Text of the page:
Cover of Relative Strangers by Paula Garner. A girl sits on a bench looking at a man, with both their backs to the viewer.

About the Book

Title: Relative Strangers
Published: 2018

Cover Story: Tagline
Drinking Buddy: Triple Mocha Latte
Testosterone Estrogen Level: Um…
Talky Talk: We Are Family
Bonus Factors: Foster Family, Rats
Bromance Status: Brotherly Love

Cover Story: Tagline

While the cover looks like a Forrest Gump outtake, I do like that tagline.

The Deal:

Eighteen-year-old Jules enjoys coffee, antique china, her gay bestie Eli, and dreams of a better life. Her mother is an artist: distant uncommunicative. She rarely talks with her daughter. Truth be known, Jules doesn’t even know who her father is.

When trying to find a baby picture for a yearbook project, Jules stumbles across a dark family secret.


At the age of one, Jules’s mother, an alcoholic, temporarily lost custody of Jules. She was in foster care for over a year. And…she had a brother. Not a biological brother, but a foster brother. And from the evidence she can find, one who loved her very much. With a little googling, she tracks down her old family. Including her brother, Luke, who’s now a handsome college senior and aspiring concert pianist. The entire family is anxious to reconnect with their lost daughter, a girl who they once hoped to adopt. Sixteen years later, can Jules upgrade her family? Are they as wonderful as they appear?

Drinking Buddy: Triple Mocha Latte

Two pints of beer cheersing

Jules is one of those teenage characters who have convinced themselves that nobody likes them. She’s part of a trio of buddies, but feels that her other two friends, Leila and Gab, connect on a deeper level. They’re also much richer than her, with loving parents who dote on them. Jules wants her mother to pay attention to her, but takes her aloofness as rejection. And, of course, she compares herself negatively to every girl she meets.

But inside, she’s a likeable, talented, strange kid, who understands why Eli loves his pet rats and can give you the history of vintage buttons. She’s just trying to find that place in the world where she fits in.

Testosterone Estrogen Level: Um…

So after a decade and a half of wondering what happened to his little sister, Luke finally has her back. They instantly bond, with Luke filling Jules in on her childhood and Jules (and Eli) swooning over Luke’s skill as a pianist. Jules finally has a big brother. Someone to share her deepest thoughts and to be there for her when she’s scared or frustrated.

The thing is, Luke is good looking. Really good looking. And older, and sophisticated, and cool, and talented and…

But he’s her brother! I mean, not in the genetic sense, but he’s practically the same thing. Of course, he hasn’t seen her since she was in diapers…

No! It’s wrong to even think of that! What would his parents think?

The book does a good job of dealing with this unique brotherly bond without being gross. Honestly, I think the relationship could have gone either way just as nicely.

Talky Talk:We Are  Family

Jules has spent years despairing of ever connecting with her mother, who cares about her art above all else. And now she has a chance for a familial upgrade. Luke’s family has never stopped loving her, and now she can just go off and be part of another family. A better family!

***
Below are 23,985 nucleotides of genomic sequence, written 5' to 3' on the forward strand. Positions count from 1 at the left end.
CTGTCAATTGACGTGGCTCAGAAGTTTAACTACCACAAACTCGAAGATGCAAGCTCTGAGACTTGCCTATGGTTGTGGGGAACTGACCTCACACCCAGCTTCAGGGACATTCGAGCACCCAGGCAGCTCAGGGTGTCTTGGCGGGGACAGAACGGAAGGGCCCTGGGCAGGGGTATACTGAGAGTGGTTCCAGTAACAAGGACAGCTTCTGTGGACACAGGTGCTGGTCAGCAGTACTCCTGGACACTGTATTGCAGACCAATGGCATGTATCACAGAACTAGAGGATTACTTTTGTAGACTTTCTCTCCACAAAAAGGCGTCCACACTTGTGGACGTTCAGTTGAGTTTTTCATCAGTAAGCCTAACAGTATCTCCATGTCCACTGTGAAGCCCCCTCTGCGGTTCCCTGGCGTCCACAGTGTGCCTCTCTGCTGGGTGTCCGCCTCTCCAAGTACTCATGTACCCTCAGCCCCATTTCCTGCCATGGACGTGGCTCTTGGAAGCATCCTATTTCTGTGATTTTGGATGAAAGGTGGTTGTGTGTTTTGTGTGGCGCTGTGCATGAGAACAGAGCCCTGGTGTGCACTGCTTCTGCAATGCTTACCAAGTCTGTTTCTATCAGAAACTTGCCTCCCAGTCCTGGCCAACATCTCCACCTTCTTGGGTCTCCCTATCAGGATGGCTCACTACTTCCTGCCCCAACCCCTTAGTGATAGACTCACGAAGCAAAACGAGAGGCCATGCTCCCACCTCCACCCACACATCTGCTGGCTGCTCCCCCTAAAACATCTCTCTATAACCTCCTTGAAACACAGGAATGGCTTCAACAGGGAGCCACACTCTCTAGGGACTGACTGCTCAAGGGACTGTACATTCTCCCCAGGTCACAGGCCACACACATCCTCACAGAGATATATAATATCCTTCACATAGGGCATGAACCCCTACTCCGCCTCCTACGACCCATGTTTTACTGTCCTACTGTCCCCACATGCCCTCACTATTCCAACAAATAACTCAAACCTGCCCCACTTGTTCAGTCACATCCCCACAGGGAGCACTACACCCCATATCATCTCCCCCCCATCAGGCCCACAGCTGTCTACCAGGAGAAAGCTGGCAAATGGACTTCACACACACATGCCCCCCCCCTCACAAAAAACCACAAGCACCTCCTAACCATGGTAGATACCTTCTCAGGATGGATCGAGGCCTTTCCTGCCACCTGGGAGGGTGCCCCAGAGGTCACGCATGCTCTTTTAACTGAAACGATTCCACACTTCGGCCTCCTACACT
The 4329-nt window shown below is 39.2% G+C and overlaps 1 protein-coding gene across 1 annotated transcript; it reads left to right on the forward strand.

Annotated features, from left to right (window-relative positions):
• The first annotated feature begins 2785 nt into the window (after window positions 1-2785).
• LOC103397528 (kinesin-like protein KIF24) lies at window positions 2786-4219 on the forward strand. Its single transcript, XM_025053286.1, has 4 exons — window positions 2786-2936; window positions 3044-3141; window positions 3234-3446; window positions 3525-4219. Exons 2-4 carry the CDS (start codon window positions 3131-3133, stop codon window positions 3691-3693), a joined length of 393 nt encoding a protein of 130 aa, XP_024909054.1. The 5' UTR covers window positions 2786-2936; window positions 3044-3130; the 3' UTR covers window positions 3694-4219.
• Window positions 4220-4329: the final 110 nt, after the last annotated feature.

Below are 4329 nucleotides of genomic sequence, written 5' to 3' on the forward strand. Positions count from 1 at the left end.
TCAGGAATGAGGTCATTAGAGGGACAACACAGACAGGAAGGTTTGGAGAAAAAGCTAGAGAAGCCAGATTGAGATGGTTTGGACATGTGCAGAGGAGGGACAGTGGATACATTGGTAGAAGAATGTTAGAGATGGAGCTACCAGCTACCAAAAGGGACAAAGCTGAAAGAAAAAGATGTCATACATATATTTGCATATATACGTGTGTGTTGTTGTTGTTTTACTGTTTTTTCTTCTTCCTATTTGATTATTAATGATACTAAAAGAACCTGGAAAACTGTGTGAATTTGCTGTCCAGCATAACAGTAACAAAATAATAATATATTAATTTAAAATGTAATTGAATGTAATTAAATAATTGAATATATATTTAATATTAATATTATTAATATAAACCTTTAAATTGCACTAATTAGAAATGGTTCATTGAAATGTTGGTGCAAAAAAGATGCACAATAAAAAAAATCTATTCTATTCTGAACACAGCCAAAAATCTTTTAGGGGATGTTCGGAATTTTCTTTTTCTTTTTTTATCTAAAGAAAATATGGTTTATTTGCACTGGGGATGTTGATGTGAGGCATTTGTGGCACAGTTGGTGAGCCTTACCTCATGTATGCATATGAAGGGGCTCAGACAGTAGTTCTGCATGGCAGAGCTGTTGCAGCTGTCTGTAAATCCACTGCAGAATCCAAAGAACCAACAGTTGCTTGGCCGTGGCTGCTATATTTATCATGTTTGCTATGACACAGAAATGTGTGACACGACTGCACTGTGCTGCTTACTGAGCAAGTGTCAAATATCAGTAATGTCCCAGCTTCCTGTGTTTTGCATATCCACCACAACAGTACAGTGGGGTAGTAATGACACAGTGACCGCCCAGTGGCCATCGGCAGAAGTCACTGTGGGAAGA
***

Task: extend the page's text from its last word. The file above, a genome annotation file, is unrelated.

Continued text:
C’mon, every kid has dreamed of this. Who of us hasn’t, in a moment of anger, fantasized that their real parents wouldn’t be so mean? Even Jules’s friend Leila started life in an Ukrainian orphanage and is now the daughter of some rich Americans. Why can’t Jules have the same luck? It’s not as if her mother will miss her.

Of course, parenting isn’t all about the money or communication. Yeah, her mother lost her, but she got her back. She’s been sober for sixteen years. Doesn’t that count for something? And how does Mom feel about Jules’s plan to trade her in for a newer, fancier model?

While the foster family was just a little too good to be true and Jules’s mother undergoes a rather convenient personality shift halfway through the book, I still loved them all. Relative Strangers is a nice look at the changing nature of the family, and whether or not blood is truly thicker than water.

Still, you have to wonder what the non-related Brady kids were up to in that big house with one bathroom…

Bonus Factor: Foster Family

Paper doll family (mom, dad, and two children) with a red heart above them and a paper cut out house next to them

What kind of person opens up their home to a child whose own parent(s) can’t take care of them? A child who may be emotionally or physically scarred. People who would spend their own money, use their own home, and give up their own time to raise someone else’s kid. People who could love a child who they know they may have to give up one day. Is it any wonder Luke’s family was hoping to make the arrangement permanent? Can you blame them for wanting to bring her back into the fold, many years later?

Bonus Factor: Rats

Scene from WIllard, a creepy man with a center part surrounded by rats

Eli has two pet rats, Gatsby and Daisy (though they’re both males). While Jules is kind of disgusted by this, she understands why Eli loves them like someone would care for a couple of cats or puppies. Not all pets are cute, but the affection we have for them is real.

Bromance Status: Brotherly Love

You may only be an ARC, but I feel a bond with you, the same as any hardcover.

Full FTC Disclosure: I received a free electronic copy of this book from Net Galley. No money or vintage buttons, however.

Brian wrote his first YA novel when he was down and out in Mexico. He now lives in Missouri with his wonderful wife and daughter. He divides his time between writing and working as a school librarian. Brian still misses the preachy YA books of the eighties.